Posted on February 7, 2020

Here is a list of some of the links that I saved during January

In the UK you learn the formula for the roots of a quadratic equation in high school. At my school we were also taught the “completing the square” method for solving a quadratic equation which can also be used to derive the quadratic formula.

At university I learned that formulae also existed for the roots of cubic, quartic and quintic equations and I remember proving in a group theory course that no such formula can exist for polynomials of a higher degree than this. But I never learned what the formula for solving a cubic (or anything else) was.

This post shows that you can easily derive the quadratic formula if you assume a certain form of the results (which is kind of obvious because you know the two roots are equidistant from the min/max point on the parabola). Then it shows how to go through a similar process for the cubic. It isn’t quite so easy because it is not as obvious what form the roots should take.

A fascinating look into a world I had no idea existed. Amazon share royalties from the Kindle unlimited platform based on pages read so authors optimise their works accordingly. There is also “cockygate” but I think this has just been included to add a bit of slightly rude colour.

I’ve discussed GPT-2 and BERT and other instances of the Transformer architecture a lot on this blog. As you can probably tell, I find them very interesting and exciting. But not everyone has the reaction I do, including some people who I think ought to have that reaction.

Whatever else GPT-2 and friends may or may not be, I think they are clearly a source of fascinating and novel scientific evidence about language and the mind. That much, I think, should be uncontroversial. But it isn’t.

GTP-2 and BERT can write some pretty realistic looking simulated text. Some linguists say this is only because of the huge amounts of training data used so this can’t tell us very much about language and how human brains process it. The nostalgebraist (the author) argues that we probably should be able to learn something about it because GPT-2 isn’t just any network; it has a specific architecture that works better than other networks that have been tried in the past.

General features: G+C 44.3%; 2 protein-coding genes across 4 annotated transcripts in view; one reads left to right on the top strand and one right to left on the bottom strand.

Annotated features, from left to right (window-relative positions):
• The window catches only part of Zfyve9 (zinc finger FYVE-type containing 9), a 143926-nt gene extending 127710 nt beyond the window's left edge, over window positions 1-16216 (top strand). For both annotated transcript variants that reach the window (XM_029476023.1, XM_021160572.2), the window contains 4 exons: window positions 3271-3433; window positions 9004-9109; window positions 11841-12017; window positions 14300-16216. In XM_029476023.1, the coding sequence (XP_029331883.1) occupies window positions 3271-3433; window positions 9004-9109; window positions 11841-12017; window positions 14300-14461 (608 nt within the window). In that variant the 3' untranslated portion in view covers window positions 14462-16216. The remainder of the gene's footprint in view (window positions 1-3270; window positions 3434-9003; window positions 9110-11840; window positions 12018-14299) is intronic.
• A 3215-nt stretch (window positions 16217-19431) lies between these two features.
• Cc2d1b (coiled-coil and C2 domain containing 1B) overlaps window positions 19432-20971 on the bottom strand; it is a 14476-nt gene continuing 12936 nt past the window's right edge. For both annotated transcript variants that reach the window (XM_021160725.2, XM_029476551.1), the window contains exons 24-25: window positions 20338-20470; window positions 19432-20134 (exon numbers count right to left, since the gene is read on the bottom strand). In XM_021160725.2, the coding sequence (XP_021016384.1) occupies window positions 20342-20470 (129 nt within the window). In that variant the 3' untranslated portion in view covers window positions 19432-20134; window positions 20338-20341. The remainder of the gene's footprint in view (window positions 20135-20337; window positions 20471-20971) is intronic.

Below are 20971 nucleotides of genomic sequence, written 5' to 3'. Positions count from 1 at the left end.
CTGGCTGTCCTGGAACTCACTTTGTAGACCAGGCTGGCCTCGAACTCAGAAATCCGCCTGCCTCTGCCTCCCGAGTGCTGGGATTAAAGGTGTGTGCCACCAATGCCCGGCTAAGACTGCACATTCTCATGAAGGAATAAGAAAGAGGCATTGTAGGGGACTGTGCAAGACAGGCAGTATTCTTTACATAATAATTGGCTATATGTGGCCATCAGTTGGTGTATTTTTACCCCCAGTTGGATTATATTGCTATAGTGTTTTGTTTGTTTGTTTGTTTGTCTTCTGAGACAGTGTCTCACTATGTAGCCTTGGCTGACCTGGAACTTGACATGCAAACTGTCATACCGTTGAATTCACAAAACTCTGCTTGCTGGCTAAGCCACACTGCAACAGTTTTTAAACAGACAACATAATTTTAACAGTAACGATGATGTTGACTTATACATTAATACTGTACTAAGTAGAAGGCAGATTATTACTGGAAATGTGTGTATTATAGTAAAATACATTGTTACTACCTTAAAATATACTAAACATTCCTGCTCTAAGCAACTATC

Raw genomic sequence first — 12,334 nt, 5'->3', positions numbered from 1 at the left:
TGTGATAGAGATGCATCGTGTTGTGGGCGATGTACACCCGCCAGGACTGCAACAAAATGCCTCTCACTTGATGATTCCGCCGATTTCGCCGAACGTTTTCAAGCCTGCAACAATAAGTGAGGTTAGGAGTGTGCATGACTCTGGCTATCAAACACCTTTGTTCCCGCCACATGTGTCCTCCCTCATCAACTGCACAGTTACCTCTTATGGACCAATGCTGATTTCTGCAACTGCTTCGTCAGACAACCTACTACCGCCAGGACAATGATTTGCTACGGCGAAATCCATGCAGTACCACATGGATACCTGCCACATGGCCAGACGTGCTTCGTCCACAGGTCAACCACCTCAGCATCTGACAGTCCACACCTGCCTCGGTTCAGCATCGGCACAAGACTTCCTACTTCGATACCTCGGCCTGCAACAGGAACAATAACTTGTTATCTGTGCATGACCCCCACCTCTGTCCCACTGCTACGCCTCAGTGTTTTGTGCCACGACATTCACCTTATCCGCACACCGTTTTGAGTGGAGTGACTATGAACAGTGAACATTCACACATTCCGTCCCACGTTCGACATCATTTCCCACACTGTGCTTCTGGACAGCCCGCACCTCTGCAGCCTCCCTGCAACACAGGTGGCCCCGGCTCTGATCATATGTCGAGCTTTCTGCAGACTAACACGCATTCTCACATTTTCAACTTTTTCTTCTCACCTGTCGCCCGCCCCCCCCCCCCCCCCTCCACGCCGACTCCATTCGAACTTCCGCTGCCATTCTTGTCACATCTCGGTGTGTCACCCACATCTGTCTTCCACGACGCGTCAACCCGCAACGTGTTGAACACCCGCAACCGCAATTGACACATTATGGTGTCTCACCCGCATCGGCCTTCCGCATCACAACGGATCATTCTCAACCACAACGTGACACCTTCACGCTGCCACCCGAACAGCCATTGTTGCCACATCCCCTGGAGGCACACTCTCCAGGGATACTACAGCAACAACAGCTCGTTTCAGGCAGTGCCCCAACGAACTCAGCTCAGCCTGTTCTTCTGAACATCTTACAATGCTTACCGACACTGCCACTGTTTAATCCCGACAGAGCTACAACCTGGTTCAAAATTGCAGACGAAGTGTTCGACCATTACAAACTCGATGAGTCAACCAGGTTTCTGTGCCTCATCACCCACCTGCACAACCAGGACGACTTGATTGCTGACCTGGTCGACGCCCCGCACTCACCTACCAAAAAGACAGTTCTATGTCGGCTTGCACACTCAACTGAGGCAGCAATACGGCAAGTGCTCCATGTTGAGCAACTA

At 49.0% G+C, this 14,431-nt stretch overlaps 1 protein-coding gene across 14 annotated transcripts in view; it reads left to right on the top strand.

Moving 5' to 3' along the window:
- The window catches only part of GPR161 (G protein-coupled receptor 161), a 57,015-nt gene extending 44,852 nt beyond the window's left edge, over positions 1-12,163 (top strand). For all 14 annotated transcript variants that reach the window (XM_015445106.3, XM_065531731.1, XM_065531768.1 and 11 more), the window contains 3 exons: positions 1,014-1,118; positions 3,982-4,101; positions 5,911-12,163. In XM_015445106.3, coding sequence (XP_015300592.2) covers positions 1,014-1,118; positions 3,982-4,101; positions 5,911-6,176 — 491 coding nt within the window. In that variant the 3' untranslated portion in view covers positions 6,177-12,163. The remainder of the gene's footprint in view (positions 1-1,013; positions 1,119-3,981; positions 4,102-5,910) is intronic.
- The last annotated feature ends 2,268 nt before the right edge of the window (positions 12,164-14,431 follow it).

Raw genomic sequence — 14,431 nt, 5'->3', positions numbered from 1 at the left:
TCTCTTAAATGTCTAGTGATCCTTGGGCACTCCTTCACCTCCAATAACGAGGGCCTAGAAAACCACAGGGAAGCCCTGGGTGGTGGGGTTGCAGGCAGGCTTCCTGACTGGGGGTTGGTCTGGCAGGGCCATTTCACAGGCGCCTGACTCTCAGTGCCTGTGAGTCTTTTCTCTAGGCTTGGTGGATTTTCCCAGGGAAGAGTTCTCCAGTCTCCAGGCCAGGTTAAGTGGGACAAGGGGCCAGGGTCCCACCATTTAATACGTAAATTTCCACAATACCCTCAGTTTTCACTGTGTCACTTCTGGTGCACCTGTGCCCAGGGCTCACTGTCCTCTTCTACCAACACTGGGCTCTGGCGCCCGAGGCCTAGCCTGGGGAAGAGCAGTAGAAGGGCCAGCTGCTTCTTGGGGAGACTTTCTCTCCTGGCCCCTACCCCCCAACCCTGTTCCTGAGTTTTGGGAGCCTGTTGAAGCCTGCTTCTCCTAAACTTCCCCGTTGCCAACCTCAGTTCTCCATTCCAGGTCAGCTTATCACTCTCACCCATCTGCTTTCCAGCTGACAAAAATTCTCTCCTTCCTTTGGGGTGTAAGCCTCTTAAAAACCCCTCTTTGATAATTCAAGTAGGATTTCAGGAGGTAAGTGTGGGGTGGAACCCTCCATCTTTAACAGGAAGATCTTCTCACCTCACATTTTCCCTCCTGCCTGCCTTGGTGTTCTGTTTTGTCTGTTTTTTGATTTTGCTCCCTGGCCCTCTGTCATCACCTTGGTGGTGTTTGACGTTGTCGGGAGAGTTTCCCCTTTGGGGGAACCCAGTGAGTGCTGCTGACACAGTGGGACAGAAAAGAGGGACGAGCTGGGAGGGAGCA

I love an all you can eat buffet (although I don’t go as crazy with them as I did when I was younger) and, like anyone who has ever eaten a lot at one I’ve wondered “are they losing money on me?”. This link doesn’t fully answer that question (for which the answer is definitely “it depends”!) but it does go into a few of the factors that make a buffet profitable or not.

I first heard about normalisation of deviance in one of Feynmans’s essays on the Challenger disaster. IIRC there were some components with a built in safety margin (maybe the o-rings?) and although these weren’t failing the safety margin was being used up. Technicians dismissed this as “within the margin of safety” but if the component had been designed correctly and was being used under the conditions it was designed for then the safety margin would never be reached. Instead the deviance was normalised and people stopped worrying about it with disasterous results.

In this link Dan Luu has *many* examples from tech.

I found this while working on my Cat Engine Optimisation post, thinking that this might be another technique to explore one day.